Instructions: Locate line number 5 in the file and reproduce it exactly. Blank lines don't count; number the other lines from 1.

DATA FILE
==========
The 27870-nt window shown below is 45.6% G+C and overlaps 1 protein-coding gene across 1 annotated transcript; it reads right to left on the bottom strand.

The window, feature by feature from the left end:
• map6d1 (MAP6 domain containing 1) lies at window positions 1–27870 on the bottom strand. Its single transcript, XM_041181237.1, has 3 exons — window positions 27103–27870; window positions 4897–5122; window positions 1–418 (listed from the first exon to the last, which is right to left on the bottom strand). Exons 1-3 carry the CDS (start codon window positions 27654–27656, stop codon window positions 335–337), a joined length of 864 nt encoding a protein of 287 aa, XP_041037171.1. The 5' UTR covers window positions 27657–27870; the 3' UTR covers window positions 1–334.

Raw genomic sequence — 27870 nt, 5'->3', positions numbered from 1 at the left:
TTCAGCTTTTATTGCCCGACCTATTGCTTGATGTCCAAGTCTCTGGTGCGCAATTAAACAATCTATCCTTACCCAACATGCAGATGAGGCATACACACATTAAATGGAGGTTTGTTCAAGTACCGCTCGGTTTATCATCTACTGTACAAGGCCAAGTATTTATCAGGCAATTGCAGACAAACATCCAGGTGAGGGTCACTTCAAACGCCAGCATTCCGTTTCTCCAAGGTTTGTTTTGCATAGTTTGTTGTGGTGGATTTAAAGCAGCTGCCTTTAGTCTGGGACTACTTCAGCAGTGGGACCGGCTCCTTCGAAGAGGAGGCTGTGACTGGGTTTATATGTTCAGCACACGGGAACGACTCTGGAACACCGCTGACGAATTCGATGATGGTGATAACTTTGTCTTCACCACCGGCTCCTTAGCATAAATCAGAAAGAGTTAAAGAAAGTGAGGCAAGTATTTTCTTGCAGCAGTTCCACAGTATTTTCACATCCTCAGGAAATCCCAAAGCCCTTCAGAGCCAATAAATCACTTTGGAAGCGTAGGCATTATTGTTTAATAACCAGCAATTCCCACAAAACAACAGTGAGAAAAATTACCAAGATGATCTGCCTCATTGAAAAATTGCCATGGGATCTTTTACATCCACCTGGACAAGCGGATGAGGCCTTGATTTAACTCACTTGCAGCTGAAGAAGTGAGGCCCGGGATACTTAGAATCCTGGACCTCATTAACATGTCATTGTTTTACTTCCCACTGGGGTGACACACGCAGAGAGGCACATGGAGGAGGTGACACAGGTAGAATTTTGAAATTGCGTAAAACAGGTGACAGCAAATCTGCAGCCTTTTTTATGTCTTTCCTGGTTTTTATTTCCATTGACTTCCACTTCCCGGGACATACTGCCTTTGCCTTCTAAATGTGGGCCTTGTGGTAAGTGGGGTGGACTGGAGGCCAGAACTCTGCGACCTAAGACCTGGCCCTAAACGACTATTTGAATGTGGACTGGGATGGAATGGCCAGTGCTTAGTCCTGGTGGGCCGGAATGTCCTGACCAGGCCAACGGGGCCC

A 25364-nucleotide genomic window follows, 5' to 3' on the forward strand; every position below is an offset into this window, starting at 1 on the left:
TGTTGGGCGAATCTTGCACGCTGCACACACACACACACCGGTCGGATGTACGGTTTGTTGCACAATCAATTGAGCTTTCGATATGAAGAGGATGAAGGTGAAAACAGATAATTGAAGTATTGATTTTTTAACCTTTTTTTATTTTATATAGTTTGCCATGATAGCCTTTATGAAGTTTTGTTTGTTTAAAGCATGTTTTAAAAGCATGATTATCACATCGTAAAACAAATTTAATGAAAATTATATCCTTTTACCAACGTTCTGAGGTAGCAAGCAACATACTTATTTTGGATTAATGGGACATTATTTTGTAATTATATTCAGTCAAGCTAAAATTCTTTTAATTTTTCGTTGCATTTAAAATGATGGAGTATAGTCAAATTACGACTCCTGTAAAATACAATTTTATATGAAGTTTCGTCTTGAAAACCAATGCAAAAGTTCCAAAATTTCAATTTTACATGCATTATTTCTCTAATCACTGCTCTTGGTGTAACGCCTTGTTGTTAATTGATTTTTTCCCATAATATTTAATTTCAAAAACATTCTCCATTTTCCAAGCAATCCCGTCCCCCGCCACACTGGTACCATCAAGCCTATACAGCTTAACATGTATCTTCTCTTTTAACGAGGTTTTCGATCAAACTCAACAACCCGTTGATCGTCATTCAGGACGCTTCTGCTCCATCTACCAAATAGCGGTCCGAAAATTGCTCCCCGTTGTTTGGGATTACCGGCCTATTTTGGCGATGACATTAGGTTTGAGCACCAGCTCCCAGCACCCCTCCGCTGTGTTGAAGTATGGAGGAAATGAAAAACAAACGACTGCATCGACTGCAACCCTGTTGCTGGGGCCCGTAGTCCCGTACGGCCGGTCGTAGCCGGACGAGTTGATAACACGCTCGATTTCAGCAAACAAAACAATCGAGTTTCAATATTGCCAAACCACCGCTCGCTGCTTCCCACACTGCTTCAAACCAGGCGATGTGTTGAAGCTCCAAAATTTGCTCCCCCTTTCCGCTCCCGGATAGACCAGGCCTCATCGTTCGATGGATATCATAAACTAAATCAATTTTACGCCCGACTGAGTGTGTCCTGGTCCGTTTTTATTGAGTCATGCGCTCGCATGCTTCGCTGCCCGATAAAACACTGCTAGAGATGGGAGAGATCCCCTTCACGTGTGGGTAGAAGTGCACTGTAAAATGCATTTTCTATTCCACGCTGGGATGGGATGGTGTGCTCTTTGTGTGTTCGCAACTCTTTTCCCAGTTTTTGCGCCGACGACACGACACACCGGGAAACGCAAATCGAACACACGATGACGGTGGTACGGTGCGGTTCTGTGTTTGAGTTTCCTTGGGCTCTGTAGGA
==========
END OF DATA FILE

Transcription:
TTCAGCTTTTATTGCCCGACCTATTGCTTGATGTCCAAGTCTCTGGTGCGCAATTAAACAATCTATCCTTACCCAACATGCAGATGAGGCATACACACATTAAATGGAGGTTTGTTCAAGTACCGCTCGGTTTATCATCTACTGTACAAGGCCAAGTATTTATCAGGCAATTGCAGACAAACATCCAGGTGAGGGTCACTTCAAACGCCAGCATTCCGTTTCTCCAAGGTTTGTTTTGCATAGTTTGTTGTGGTGGATTTAAAGCAGCTGCCTTTAGTCTGGGACTACTTCAGCAGTGGGACCGGCTCCTTCGAAGAGGAGGCTGTGACTGGGTTTATATGTTCAGCACACGGGAACGACTCTGGAACACCGCTGACGAATTCGATGATGGTGATAACTTTGTCTTCACCACCGGCTCCTTAGCATAAATCAGAAAGAGTTAAAGAAAGTGAGGCAAGTATTTTCTTGCAGCAGTTCCACAGTATTTTCACATCCTCAGGAAATCCCAAAGCCCTTCAGAGCCAATAAATCACTTTGGAAGCGTAGGCATTATTGTTTAATAACCAGCAATTCCCACAAAACAACAGTGAGAAAAATTACCAAGATGATCTGCCTCATTGAAAAATTGCCATGGGATCTTTTACATCCACCTGGACAAGCGGATGAGGCCTTGATTTAACTCACTTGCAGCTGAAGAAGTGAGGCCCGGGATACTTAGAATCCTGGACCTCATTAACATGTCATTGTTTTACTTCCCACTGGGGTGACACACGCAGAGAGGCACATGGAGGAGGTGACACAGGTAGAATTTTGAAATTGCGTAAAACAGGTGACAGCAAATCTGCAGCCTTTTTTATGTCTTTCCTGGTTTTTATTTCCATTGACTTCCACTTCCCGGGACATACTGCCTTTGCCTTCTAAATGTGGGCCTTGTGGTAAGTGGGGTGGACTGGAGGCCAGAACTCTGCGACCTAAGACCTGGCCCTAAACGACTATTTGAATGTGGACTGGGATGGAATGGCCAGTGCTTAGTCCTGGTGGGCCGGAATGTCCTGACCAGGCCAACGGGGCCC